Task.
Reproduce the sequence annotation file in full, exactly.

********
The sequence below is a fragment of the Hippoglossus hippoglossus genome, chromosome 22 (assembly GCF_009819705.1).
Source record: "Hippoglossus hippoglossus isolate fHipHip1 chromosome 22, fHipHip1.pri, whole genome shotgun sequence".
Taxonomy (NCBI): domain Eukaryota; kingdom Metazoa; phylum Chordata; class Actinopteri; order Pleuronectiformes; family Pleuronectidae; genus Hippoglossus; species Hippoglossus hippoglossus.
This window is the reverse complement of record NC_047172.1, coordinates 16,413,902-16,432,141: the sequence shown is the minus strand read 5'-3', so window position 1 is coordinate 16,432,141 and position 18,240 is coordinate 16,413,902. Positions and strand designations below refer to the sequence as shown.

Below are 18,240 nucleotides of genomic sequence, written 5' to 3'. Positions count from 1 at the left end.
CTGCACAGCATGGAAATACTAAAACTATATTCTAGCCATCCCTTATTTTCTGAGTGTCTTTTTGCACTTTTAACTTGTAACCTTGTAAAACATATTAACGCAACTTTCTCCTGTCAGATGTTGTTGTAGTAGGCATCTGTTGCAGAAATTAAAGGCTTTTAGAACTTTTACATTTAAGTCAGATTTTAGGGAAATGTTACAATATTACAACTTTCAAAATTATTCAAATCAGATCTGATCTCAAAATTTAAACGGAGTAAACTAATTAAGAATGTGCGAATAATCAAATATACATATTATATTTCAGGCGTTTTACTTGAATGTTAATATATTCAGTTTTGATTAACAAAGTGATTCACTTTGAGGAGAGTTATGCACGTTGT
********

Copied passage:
The sequence below is a fragment of the Hippoglossus hippoglossus genome, chromosome 22 (assembly GCF_009819705.1).
Source record: "Hippoglossus hippoglossus isolate fHipHip1 chromosome 22, fHipHip1.pri, whole genome shotgun sequence".
Taxonomy (NCBI): domain Eukaryota; kingdom Metazoa; phylum Chordata; class Actinopteri; order Pleuronectiformes; family Pleuronectidae; genus Hippoglossus; species Hippoglossus hippoglossus.
This window is the reverse complement of record NC_047172.1, coordinates 16,413,902-16,432,141: the sequence shown is the minus strand read 5'-3', so window position 1 is coordinate 16,432,141 and position 18,240 is coordinate 16,413,902. Positions and strand designations below refer to the sequence as shown.

Below are 18,240 nucleotides of genomic sequence, written 5' to 3'. Positions count from 1 at the left end.
CTGCACAGCATGGAAATACTAAAACTATATTCTAGCCATCCCTTATTTTCTGAGTGTCTTTTTGCACTTTTAACTTGTAACCTTGTAAAACATATTAACGCAACTTTCTCCTGTCAGATGTTGTTGTAGTAGGCATCTGTTGCAGAAATTAAAGGCTTTTAGAACTTTTACATTTAAGTCAGATTTTAGGGAAATGTTACAATATTACAACTTTCAAAATTATTCAAATCAGATCTGATCTCAAAATTTAAACGGAGTAAACTAATTAAGAATGTGCGAATAATCAAATATACATATTATATTTCAGGCGTTTTACTTGAATGTTAATATATTCAGTTTTGATTAACAAAGTGATTCACTTTGAGGAGAGTTATGCACGTTGT